What Box? The Myth of Thinking Out of the Box.

By Chris Lott | Sales | 375 Views | 2 Comments    

What if I told you that to be successful meant to NOT recognize a box at all. That using previous experience, yours or others, meshed with new inspired thinking brought possibilities never imagined. That wrapping your mind around concepts totally free of limitations yet inspired by previous experience and knowledge is enlightened thinking. Let me explain.


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Out of The Box.

Below are two definitions for thinking outside the box. You are familiar with them both I’m sure.

“think outside the box – Fig. to think freely, not bound by old, nonfunctional, or limiting structures, rules, or practices. (As if thinking or creativity were confined in or limited by a figurative box. Compare this with think inside the box.) And then you have…

“You won’t come up with good ideas until you think outside the box. Let’s think outside the box for a minute and try to find a better solution.”

Source – McGraw-Hill Dictionary of American Idioms and Phrasal Verbs. © 2002 by The McGraw-Hill Companies, Inc.

I take issue with both definitions. To believe that “rules or practices” aren’t needed even if they are perceived as “limiting” is naive. “Good ideas” have been designed and promoted successfully based on previous wisdom for eons. Because of this, I contend that there should not be a box at all.

“People who refer to out-of-the-box see the box … People who don’t know the box even exists are the innovative thinkers.” ― Lisa Goldenberg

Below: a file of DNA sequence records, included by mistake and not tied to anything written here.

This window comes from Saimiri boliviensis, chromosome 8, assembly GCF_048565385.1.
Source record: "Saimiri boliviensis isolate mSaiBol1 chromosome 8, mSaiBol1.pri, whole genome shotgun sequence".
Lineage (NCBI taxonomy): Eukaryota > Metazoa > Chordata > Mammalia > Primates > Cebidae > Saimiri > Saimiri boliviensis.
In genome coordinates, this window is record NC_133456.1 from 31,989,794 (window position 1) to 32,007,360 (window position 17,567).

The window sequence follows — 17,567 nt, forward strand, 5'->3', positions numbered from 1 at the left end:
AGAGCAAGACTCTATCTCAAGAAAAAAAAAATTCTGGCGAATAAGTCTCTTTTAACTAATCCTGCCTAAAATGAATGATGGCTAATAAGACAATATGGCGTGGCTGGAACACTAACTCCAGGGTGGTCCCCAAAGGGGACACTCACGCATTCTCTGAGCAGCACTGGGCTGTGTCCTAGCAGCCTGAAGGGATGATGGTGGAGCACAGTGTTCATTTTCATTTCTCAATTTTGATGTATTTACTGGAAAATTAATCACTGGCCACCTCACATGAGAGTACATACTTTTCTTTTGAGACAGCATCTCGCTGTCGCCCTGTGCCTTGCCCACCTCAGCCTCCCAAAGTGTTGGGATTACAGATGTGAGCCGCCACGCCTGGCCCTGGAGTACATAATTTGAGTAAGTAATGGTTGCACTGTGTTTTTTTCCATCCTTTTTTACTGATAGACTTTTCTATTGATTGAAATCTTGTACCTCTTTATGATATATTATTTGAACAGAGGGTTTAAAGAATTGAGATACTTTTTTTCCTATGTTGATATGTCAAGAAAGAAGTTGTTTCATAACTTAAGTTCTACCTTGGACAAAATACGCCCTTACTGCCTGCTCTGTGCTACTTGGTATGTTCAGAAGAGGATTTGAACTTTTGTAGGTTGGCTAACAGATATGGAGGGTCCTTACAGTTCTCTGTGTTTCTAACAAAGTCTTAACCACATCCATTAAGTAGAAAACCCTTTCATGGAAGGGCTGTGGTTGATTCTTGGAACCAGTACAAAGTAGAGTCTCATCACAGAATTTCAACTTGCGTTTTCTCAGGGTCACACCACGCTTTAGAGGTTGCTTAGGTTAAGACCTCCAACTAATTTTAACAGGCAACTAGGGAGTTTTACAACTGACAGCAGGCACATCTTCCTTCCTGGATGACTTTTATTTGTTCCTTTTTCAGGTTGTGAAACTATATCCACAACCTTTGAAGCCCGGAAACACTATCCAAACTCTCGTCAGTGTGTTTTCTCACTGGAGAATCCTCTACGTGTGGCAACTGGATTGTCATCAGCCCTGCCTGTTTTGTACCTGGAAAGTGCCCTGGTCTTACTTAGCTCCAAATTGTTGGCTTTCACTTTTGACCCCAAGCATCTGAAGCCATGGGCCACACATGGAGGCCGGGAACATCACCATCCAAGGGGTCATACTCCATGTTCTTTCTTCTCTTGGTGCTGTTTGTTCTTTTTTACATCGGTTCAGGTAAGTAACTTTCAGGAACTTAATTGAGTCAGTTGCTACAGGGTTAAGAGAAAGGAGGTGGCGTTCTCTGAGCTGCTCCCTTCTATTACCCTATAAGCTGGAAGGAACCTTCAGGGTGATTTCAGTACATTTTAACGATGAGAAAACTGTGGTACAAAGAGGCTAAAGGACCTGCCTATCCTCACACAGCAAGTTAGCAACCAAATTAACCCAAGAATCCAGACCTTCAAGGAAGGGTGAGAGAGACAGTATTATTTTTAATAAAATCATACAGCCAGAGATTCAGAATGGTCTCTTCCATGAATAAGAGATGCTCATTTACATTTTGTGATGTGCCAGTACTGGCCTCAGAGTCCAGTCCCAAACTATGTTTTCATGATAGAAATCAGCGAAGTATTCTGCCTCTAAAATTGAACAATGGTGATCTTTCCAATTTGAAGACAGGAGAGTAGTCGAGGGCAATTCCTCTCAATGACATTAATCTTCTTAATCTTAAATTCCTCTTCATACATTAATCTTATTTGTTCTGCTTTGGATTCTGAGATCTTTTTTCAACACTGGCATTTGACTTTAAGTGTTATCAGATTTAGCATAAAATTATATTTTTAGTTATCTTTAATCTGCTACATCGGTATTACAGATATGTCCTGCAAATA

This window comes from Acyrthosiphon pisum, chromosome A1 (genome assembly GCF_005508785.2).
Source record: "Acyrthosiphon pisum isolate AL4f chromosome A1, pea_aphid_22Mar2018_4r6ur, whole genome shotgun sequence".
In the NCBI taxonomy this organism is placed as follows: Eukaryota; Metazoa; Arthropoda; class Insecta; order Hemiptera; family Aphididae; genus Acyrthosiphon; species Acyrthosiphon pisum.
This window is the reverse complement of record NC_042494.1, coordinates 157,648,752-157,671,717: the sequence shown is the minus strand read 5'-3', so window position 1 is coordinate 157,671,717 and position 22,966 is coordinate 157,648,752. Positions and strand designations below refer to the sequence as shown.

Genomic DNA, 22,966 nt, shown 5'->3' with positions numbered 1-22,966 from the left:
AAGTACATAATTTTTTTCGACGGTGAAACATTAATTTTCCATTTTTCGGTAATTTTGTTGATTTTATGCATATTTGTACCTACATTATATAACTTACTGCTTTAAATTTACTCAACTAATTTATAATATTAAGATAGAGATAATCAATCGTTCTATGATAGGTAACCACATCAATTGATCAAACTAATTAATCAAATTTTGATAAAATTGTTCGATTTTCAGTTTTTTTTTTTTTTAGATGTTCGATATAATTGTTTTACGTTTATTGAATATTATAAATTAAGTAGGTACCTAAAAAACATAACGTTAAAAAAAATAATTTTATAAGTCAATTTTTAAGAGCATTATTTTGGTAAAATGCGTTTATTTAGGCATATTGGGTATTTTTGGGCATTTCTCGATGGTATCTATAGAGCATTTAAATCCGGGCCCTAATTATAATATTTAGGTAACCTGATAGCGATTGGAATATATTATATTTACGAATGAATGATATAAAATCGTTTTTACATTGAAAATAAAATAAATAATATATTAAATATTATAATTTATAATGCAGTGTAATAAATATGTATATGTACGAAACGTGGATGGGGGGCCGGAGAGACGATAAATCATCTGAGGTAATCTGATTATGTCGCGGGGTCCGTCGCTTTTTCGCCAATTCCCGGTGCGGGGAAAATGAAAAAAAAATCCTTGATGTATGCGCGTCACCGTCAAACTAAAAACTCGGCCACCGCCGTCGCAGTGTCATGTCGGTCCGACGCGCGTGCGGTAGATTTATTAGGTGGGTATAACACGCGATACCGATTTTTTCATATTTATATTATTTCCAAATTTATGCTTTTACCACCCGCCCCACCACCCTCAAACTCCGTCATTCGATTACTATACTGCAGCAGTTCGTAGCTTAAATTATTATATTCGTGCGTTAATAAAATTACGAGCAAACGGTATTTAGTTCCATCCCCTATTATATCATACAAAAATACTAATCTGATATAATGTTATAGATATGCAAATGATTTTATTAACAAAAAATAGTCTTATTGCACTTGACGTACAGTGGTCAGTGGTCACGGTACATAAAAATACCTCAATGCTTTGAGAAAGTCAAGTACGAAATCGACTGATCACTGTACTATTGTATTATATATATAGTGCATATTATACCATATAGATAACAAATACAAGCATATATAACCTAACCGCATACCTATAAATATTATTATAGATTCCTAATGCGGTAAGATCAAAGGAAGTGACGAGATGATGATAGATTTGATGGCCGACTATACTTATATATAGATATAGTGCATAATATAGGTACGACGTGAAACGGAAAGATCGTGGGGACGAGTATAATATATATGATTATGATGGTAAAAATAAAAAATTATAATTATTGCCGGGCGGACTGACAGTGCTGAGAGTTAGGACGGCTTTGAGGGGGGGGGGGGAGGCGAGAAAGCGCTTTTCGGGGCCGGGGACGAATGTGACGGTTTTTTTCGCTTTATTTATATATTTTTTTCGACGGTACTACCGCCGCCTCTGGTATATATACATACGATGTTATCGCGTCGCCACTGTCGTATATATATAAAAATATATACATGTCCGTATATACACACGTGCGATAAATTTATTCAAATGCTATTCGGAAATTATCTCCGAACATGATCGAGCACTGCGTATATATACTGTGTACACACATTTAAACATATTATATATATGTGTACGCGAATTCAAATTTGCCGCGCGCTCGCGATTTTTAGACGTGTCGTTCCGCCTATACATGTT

No Box Creative Revelations.

First, There really aren’t any “limiting structures” unless you use them to limit yourself. Previous inspiration can cause unlimited new possibilities if you’re open to them.

My sales quiz is an example of this in some way. Recently, a co-worker took my test to see where she would score as a sales professional. After doing so she came to me confused. “There were old school answers and some new ideas as well. What are you trying to accomplish?” My answer was that I base my scoring on both. To see if the candidate understood underlying “tried-and-true” principles that inspired my new concepts. I had not tried to think out of the box but proceeded with no box. The quiz has and is a success with what I think are enlightened creative ideas.

I suggest that getting “good ideas” by restricting yourself to outside the box is in many ways also a box. Ultimately your good ideas will have to work hand-in-hand with other solutions or compete against other products. Researching and application can also be defined as a box in many ways and puts this whole out of the box idea in jeopardy.

For me, a no box solution path makes the best sense. Restricting your ideas to out of the box is just that, a restriction. No box, creative revelation with a basic core understanding is the answer.

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Chris Lott has this crazy creative side that motivates him to design websites and write articles. He's a disruptive technologist and is passionate about sales, family, and anything related to technology. See what others are saying about his work!.


2 thoughts on “What Box? The Myth of Thinking Out of the Box.

  1. Nice article Chris, All of us begin outside the box how we travel from there creates the box. The box does exists in the minds of many, although some – see everyone else in it, some can’t survive out of it, and the rest believe there is a secret door to escape from it. I believe there is a trap door to the box which opens and consumes those who become complacent. It’s never about thinking out of the box it’s about functioning out of the box.

    • Well put Raymond. I like the “trap door” analogy with “functioning” being a critical component.

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